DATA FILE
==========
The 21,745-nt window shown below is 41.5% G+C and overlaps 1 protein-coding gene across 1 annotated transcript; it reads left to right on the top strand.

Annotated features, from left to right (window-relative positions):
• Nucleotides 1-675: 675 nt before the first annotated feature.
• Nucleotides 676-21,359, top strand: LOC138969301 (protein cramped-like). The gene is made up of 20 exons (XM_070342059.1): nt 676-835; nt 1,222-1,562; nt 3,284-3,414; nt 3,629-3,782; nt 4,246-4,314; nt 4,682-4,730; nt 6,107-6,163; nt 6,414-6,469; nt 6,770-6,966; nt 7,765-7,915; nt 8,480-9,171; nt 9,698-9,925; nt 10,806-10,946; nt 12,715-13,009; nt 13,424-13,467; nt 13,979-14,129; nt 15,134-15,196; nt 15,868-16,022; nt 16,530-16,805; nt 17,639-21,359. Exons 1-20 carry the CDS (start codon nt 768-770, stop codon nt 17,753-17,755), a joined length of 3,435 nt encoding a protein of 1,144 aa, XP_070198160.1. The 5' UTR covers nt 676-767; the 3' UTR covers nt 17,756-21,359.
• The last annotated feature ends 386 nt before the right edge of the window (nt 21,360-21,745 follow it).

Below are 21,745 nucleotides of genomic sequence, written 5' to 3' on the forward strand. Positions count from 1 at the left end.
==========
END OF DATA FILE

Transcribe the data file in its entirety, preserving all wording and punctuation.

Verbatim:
The 21,745-nt window shown below is 41.5% G+C and overlaps 1 protein-coding gene across 1 annotated transcript; it reads left to right on the top strand.

Annotated features, from left to right (window-relative positions):
• Nucleotides 1-675: 675 nt before the first annotated feature.
• Nucleotides 676-21,359, top strand: LOC138969301 (protein cramped-like). The gene is made up of 20 exons (XM_070342059.1): nt 676-835; nt 1,222-1,562; nt 3,284-3,414; nt 3,629-3,782; nt 4,246-4,314; nt 4,682-4,730; nt 6,107-6,163; nt 6,414-6,469; nt 6,770-6,966; nt 7,765-7,915; nt 8,480-9,171; nt 9,698-9,925; nt 10,806-10,946; nt 12,715-13,009; nt 13,424-13,467; nt 13,979-14,129; nt 15,134-15,196; nt 15,868-16,022; nt 16,530-16,805; nt 17,639-21,359. Exons 1-20 carry the CDS (start codon nt 768-770, stop codon nt 17,753-17,755), a joined length of 3,435 nt encoding a protein of 1,144 aa, XP_070198160.1. The 5' UTR covers nt 676-767; the 3' UTR covers nt 17,756-21,359.
• The last annotated feature ends 386 nt before the right edge of the window (nt 21,360-21,745 follow it).

Below are 21,745 nucleotides of genomic sequence, written 5' to 3' on the forward strand. Positions count from 1 at the left end.